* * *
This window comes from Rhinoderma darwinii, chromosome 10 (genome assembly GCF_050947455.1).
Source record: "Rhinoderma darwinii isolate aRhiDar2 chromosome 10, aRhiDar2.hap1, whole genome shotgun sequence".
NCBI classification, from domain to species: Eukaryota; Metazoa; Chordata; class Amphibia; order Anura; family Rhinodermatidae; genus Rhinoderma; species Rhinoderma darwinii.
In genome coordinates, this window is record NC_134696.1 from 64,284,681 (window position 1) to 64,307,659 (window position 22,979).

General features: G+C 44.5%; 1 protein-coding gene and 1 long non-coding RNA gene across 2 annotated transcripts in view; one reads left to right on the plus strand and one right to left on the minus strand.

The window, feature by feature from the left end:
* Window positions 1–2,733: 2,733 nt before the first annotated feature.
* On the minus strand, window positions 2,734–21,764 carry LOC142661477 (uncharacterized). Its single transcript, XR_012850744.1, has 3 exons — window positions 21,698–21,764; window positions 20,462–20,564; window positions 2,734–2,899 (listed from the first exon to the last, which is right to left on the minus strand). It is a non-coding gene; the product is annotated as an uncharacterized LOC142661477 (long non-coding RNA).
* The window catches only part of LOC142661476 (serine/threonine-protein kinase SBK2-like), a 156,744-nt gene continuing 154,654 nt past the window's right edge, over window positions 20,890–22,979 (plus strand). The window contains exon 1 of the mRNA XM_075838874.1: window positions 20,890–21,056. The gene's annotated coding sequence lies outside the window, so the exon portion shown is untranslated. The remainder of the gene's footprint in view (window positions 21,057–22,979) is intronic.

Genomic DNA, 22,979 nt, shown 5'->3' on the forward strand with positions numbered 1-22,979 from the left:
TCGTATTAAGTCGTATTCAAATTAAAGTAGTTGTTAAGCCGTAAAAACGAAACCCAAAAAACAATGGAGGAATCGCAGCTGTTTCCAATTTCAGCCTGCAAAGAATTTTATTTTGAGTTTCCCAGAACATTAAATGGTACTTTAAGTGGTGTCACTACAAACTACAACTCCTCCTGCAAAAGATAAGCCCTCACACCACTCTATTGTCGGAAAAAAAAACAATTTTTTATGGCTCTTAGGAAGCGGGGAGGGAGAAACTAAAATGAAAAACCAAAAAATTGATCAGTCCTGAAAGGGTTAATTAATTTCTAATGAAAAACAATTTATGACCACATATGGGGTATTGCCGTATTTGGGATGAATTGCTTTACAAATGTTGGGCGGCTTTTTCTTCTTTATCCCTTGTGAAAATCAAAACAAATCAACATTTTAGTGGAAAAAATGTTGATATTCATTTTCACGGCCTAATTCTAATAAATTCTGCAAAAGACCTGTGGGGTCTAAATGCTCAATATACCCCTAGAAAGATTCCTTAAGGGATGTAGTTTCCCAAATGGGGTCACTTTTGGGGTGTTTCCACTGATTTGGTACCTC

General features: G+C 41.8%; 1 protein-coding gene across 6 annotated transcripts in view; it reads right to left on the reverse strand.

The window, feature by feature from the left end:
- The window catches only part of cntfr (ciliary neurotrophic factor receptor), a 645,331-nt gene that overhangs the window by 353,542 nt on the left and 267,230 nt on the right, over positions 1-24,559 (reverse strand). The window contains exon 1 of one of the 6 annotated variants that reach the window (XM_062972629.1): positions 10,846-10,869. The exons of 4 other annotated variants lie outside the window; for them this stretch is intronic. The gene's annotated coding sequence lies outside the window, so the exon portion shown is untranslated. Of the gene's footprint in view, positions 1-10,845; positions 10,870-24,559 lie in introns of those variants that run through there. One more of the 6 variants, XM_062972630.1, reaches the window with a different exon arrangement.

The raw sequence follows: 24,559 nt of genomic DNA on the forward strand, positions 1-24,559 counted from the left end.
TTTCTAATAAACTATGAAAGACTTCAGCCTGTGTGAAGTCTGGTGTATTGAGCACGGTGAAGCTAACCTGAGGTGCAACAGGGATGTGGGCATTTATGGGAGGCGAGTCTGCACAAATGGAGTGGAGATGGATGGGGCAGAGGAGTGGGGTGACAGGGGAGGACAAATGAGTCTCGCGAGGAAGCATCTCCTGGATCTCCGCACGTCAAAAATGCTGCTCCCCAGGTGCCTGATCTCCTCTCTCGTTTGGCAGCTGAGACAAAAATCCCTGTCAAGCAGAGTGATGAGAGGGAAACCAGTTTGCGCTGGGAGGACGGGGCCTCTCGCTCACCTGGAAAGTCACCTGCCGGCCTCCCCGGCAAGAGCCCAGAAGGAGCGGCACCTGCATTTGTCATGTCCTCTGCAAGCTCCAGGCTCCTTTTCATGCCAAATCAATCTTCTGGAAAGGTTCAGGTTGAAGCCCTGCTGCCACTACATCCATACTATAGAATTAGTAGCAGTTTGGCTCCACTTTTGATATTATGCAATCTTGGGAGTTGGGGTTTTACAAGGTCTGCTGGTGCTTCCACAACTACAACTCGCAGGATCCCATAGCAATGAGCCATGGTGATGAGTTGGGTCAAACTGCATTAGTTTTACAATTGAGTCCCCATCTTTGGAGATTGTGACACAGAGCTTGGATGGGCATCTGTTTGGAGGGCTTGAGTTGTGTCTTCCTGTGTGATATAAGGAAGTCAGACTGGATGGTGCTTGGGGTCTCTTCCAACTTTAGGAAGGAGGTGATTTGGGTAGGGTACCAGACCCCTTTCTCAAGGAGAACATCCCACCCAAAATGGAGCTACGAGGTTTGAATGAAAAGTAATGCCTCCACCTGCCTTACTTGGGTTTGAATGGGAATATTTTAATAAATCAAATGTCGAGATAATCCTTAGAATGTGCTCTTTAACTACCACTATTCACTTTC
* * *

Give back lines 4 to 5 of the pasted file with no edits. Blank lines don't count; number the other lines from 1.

In genome coordinates, this window is record NC_134696.1 from 64,284,681 (window position 1) to 64,307,659 (window position 22,979).

General features: G+C 44.5%; 1 protein-coding gene and 1 long non-coding RNA gene across 2 annotated transcripts in view; one reads left to right on the plus strand and one right to left on the minus strand.